Japanese warlord Hidetori Ichimonji decides the time has come to retire and divide his fiefdom among his three sons. His eldest and middle sons - Taro and Jiro - agree with his decision and promise to support him for his remaining days. The youngest son Saburo disagrees with all of them arguing that there is little likelihood the three brothers will remain united. Insulted by his son's brashness, the warlord banishes Saburo. As the warlord begins his retirement, he quickly realizes that his two eldest sons selfish and have no intention of keeping their promises. It leads to war and only banished Saburo c an possibly save him. Written by
The castle destroyed in the middle of the movie was specially constructed on the slopes of Mount Fuji for the film and then burned down. No miniatures were used for that segment, although an optical of another castle being burned at the end was used. See more »
During the battle at the third castle, there is a sequence where Hidetora emerges from the castle at the top of a flight of stairs and confronts enemy soldiers ascending the stairs. When he retreats, his bodyguards suddenly appear and retreat with him, even though they were not present moments earlier. See more »
Are there no gods... no Buddha? If you exist, hear me. You are mischievous and cruel! Are you so bored up there you must crush us like ants? Is it such fun to see men weep?
Enough! Do not blaspheme! It is the gods who weep. They see us killing each other over and over since time began. They can't save us from ourselves.
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'Ran' is the Japanese word for chaos, riot, dissension. Akira Kurosawa's masterpiece is indeed a feast of destruction and perdition, charged with symbols and powerful in pictures like it is found very rarely in today's cinema.
The dusky story is based on Shakespeare's 'King Lear'. In the film a Japanese warlord celebrates his own downfall. Kurosawa devised this with a radical film language which works with certain imageries of colors, rapid cut sequences and a sophisticated sound design. When the colorful flags of the different armies get intermixed in a battle, when the peacefully quiet wind (which carries the soundtrack) swells to a raving storm or when long wide shots suddenly segue into shots of details that follow hot on each other's heels then you realize Kurosawa's incredible style which deeply influenced the cinema worldwide.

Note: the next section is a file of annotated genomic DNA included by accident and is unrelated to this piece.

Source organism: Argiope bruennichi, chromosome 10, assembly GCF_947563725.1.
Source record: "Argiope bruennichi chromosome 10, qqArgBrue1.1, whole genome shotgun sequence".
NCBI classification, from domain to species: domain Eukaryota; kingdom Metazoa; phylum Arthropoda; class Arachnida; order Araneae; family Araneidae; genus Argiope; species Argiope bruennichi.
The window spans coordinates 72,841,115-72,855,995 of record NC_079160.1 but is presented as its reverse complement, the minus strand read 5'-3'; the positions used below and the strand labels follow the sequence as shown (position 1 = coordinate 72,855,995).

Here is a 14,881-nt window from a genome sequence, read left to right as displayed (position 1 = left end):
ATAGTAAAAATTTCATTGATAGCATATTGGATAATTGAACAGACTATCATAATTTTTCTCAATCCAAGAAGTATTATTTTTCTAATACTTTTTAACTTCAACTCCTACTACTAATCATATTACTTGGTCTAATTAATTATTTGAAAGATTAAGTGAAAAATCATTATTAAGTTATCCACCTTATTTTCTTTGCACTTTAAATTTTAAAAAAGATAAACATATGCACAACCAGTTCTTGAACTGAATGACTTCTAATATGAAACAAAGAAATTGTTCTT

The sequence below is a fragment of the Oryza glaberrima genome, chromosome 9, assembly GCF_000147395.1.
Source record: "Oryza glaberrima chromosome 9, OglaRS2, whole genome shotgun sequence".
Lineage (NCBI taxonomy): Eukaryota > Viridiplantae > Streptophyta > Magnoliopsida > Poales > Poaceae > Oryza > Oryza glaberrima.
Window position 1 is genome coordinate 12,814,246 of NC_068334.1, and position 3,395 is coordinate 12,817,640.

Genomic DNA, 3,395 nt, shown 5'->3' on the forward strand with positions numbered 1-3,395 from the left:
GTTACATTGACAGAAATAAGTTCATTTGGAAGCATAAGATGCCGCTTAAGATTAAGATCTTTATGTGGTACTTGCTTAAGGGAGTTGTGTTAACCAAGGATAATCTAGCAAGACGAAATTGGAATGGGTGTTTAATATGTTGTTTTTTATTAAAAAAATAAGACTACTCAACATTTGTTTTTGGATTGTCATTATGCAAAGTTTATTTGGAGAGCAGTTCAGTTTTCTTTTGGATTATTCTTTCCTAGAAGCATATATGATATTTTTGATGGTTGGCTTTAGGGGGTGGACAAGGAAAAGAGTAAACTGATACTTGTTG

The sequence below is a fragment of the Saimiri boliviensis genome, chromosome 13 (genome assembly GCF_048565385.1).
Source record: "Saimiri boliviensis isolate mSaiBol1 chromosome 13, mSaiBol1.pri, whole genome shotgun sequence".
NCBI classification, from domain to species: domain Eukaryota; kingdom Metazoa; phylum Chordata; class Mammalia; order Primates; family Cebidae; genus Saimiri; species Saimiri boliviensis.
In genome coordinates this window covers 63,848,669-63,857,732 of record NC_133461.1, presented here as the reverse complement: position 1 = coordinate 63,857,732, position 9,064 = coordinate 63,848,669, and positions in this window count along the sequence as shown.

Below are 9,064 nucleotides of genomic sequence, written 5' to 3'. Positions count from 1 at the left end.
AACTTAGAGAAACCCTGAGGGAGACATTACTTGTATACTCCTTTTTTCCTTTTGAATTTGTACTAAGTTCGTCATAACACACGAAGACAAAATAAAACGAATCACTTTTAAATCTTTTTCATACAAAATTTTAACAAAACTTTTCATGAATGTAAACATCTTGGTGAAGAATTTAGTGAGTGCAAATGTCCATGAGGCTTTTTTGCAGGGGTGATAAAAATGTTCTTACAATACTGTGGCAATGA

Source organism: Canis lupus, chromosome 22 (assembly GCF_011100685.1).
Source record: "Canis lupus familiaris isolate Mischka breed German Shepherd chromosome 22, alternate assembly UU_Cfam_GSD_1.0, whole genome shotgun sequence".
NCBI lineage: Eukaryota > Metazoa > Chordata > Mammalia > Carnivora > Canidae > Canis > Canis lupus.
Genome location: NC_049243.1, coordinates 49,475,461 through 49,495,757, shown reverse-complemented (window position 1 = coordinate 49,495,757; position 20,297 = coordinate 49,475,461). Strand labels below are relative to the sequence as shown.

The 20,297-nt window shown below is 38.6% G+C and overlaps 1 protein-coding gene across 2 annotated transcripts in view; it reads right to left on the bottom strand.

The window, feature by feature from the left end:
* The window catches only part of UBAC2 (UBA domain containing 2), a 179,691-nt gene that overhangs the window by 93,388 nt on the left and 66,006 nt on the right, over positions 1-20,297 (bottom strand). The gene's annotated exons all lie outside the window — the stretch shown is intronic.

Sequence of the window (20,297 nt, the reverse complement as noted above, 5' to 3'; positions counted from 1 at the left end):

The drawings of the characters are equally terrific. Hidetora's jester is for a certain reason always at the side of the warlord. Their relationship alters as the film continues: Jester and warlord change their roles which makes it hard to distinguish both. Just as the sky turns from blue to grey with dark clouds, the violent past of Hidetora is catching up the aging lord. His trail of murder and predation is not forgotten, the brutally conquered land still carries the old scarves of war and exploitation which now burst out again.
The viewer can take this monumental work as a warning to the destructive power of war, which is even decades later at present and beset those who seed the violence.
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